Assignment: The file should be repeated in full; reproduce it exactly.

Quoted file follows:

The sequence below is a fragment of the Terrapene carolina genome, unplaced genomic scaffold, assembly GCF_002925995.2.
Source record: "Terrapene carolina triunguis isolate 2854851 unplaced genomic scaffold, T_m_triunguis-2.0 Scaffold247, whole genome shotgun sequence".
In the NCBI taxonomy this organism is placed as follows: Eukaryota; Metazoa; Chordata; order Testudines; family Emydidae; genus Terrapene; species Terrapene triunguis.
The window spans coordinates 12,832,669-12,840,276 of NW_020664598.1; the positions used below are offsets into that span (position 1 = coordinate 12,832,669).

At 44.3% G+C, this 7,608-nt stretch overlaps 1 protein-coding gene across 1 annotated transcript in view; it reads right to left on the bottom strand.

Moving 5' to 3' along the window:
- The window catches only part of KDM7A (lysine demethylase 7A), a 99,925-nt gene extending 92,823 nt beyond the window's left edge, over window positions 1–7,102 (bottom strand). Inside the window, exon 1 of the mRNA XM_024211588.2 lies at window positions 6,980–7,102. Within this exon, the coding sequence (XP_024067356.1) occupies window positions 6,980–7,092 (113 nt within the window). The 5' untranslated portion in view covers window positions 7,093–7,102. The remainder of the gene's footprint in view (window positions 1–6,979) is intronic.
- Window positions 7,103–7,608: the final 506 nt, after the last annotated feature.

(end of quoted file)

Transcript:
The sequence below is a fragment of the Terrapene carolina genome, unplaced genomic scaffold, assembly GCF_002925995.2.
Source record: "Terrapene carolina triunguis isolate 2854851 unplaced genomic scaffold, T_m_triunguis-2.0 Scaffold247, whole genome shotgun sequence".
In the NCBI taxonomy this organism is placed as follows: Eukaryota; Metazoa; Chordata; order Testudines; family Emydidae; genus Terrapene; species Terrapene triunguis.
The window spans coordinates 12,832,669-12,840,276 of NW_020664598.1; the positions used below are offsets into that span (position 1 = coordinate 12,832,669).

At 44.3% G+C, this 7,608-nt stretch overlaps 1 protein-coding gene across 1 annotated transcript in view; it reads right to left on the bottom strand.

Moving 5' to 3' along the window:
- The window catches only part of KDM7A (lysine demethylase 7A), a 99,925-nt gene extending 92,823 nt beyond the window's left edge, over window positions 1–7,102 (bottom strand). Inside the window, exon 1 of the mRNA XM_024211588.2 lies at window positions 6,980–7,102. Within this exon, the coding sequence (XP_024067356.1) occupies window positions 6,980–7,092 (113 nt within the window). The 5' untranslated portion in view covers window positions 7,093–7,102. The remainder of the gene's footprint in view (window positions 1–6,979) is intronic.
- Window positions 7,103–7,608: the final 506 nt, after the last annotated feature.